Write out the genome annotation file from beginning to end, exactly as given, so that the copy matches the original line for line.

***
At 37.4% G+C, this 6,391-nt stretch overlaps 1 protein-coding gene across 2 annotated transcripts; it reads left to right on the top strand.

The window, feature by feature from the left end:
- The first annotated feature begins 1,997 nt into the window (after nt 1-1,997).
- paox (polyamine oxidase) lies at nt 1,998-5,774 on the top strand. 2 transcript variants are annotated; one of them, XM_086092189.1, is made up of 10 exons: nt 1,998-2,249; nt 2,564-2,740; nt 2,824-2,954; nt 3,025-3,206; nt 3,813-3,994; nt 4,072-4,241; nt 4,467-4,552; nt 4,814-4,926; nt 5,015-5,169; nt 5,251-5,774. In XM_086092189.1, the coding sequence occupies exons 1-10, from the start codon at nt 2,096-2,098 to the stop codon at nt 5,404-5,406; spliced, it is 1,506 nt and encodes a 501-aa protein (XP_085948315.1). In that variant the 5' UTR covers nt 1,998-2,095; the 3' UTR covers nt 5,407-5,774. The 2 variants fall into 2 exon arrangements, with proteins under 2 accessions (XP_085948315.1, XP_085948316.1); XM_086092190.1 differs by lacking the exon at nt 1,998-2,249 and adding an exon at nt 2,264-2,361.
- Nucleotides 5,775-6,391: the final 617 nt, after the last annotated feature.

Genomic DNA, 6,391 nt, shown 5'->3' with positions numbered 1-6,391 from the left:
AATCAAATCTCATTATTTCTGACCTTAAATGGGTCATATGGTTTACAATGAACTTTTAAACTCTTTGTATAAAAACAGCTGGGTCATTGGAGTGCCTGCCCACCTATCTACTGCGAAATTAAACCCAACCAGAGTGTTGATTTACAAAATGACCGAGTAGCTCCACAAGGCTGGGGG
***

At 37.4% G+C, this 6,391-nt stretch overlaps 1 protein-coding gene across 2 annotated transcripts; it reads left to right on the top strand.

The window, feature by feature from the left end:
- The first annotated feature begins 1,997 nt into the window (after nt 1-1,997).
- paox (polyamine oxidase) lies at nt 1,998-5,774 on the top strand. 2 transcript variants are annotated; one of them, XM_086092189.1, is made up of 10 exons: nt 1,998-2,249; nt 2,564-2,740; nt 2,824-2,954; nt 3,025-3,206; nt 3,813-3,994; nt 4,072-4,241; nt 4,467-4,552; nt 4,814-4,926; nt 5,015-5,169; nt 5,251-5,774. In XM_086092189.1, the coding sequence occupies exons 1-10, from the start codon at nt 2,096-2,098 to the stop codon at nt 5,404-5,406; spliced, it is 1,506 nt and encodes a 501-aa protein (XP_085948315.1). In that variant the 5' UTR covers nt 1,998-2,095; the 3' UTR covers nt 5,407-5,774. The 2 variants fall into 2 exon arrangements, with proteins under 2 accessions (XP_085948315.1, XP_085948316.1); XM_086092190.1 differs by lacking the exon at nt 1,998-2,249 and adding an exon at nt 2,264-2,361.
- Nucleotides 5,775-6,391: the final 617 nt, after the last annotated feature.

Genomic DNA, 6,391 nt, shown 5'->3' with positions numbered 1-6,391 from the left:
AATCAAATCTCATTATTTCTGACCTTAAATGGGTCATATGGTTTACAATGAACTTTTAAACTCTTTGTATAAAAACAGCTGGGTCATTGGAGTGCCTGCCCACCTATCTACTGCGAAATTAAACCCAACCAGAGTGTTGATTTACAAAATGACCGAGTAGCTCCACAAGGCTGGGGG